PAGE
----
by Anita Shreve
Little, Brown & Co., 2010. 288 pgs. Fiction
Webster, a young paramedic living with his parents in rural Vermont, meets Sheila Arsenault when he pulls her, bloodied and unconscious, out of a car wreck caused by her driving under the influence of alcohol. Her glossy brown hair draws him compulsively back, and he steadfastly ignores all warning signs as their relationship develops. Restlessness, a decidedly rocky past, and hints of alcoholism surround Sheila as their affair barrels into marriage and an unexpected pregnancy. An act of Sheila's finally causes their breakup, and Webster is left as the single father of two-year-old daughter Rowan. Years later, he must revisit decisions made during his marriage, as Rowan's teenage years begin to mirror her mother's history.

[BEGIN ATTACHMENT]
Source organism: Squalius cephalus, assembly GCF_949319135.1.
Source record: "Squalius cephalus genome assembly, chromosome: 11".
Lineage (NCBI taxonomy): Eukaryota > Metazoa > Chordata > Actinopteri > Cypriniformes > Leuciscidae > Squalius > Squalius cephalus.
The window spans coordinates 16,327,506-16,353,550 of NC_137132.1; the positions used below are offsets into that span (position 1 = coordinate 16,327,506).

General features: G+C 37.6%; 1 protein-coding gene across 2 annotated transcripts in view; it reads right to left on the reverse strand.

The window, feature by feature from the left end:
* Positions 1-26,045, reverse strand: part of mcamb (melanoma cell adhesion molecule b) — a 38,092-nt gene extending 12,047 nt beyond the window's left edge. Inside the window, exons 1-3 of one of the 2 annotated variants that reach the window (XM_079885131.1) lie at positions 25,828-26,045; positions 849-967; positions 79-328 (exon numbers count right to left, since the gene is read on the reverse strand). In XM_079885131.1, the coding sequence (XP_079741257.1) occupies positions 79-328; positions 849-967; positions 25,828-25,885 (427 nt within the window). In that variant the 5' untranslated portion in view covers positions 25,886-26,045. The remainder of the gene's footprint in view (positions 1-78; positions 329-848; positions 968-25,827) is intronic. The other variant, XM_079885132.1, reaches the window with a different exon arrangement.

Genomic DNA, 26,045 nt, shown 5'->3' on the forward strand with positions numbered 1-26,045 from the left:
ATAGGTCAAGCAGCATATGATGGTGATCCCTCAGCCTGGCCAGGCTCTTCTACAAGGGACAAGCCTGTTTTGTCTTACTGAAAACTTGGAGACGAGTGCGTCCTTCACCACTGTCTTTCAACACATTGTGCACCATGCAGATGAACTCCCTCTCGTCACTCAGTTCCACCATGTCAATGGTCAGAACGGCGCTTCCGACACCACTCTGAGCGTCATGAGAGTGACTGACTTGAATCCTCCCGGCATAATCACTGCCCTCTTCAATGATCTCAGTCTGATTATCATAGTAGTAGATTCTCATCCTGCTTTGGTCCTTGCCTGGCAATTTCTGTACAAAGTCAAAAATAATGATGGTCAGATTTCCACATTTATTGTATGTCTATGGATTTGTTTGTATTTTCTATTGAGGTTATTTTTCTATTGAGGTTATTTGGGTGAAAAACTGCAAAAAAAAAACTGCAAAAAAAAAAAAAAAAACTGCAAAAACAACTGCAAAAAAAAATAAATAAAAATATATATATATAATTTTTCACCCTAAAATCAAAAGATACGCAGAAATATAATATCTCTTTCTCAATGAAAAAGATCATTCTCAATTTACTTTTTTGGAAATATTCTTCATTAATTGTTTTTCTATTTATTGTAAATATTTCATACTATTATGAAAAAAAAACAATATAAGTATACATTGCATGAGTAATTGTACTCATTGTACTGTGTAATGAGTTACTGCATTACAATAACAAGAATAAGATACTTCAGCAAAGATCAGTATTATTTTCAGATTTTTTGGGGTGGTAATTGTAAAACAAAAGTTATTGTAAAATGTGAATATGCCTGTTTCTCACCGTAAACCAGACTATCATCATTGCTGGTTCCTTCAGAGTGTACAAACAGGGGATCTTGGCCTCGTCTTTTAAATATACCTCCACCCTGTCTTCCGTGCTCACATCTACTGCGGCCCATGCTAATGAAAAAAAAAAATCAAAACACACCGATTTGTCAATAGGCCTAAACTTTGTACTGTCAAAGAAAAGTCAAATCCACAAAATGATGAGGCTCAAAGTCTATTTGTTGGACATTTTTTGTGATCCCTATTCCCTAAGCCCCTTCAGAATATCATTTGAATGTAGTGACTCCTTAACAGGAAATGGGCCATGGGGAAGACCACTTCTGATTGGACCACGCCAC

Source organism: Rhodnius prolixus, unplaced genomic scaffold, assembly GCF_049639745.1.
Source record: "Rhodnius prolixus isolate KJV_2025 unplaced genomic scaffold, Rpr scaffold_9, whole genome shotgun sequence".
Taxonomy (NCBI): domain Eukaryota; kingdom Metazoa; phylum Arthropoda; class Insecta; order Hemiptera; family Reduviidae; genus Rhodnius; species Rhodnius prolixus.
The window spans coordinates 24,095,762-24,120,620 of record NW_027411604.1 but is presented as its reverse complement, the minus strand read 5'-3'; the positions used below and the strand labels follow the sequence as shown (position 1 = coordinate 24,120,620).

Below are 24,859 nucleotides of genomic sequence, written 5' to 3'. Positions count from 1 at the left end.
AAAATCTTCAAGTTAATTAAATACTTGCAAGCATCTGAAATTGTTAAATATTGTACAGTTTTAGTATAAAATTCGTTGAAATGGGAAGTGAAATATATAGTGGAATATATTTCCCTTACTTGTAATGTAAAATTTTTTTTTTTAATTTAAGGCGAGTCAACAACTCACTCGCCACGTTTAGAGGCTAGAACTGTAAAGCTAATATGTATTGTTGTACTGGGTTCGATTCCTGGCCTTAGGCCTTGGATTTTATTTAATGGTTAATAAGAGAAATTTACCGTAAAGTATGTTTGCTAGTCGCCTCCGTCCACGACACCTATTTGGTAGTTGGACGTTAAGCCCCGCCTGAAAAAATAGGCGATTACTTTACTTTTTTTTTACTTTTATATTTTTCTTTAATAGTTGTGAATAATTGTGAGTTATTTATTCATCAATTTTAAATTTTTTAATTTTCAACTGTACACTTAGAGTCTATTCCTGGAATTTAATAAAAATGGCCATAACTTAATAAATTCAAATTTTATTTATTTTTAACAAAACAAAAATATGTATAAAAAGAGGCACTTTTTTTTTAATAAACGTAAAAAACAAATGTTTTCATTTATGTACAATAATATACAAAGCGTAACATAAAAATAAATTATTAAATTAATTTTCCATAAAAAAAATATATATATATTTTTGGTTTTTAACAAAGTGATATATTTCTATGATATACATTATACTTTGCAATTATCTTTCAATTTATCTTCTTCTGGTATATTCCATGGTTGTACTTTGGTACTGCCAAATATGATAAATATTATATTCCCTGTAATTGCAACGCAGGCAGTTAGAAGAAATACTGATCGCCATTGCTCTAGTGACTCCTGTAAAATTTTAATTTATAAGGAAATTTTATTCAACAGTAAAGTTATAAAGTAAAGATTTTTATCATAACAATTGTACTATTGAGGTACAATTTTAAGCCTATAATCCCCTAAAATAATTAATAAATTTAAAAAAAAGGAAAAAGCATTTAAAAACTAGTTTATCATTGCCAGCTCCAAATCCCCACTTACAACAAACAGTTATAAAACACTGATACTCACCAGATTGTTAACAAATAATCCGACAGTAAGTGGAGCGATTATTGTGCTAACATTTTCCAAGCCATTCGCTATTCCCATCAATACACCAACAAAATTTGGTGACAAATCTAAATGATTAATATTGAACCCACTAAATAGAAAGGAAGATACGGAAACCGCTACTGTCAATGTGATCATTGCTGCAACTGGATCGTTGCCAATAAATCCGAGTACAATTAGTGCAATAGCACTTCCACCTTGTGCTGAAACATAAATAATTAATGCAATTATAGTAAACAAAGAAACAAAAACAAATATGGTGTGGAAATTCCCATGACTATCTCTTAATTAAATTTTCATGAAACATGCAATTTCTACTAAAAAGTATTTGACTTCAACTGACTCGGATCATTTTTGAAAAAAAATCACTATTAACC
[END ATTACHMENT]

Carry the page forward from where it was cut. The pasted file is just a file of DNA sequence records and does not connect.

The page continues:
This was a good, quick read with a strong plot. However, all of the characters seemed somewhat flat and stereotypical so I had a hard time understanding their motivations. The story was interesting but there wasn’t much else that was memorable about the book.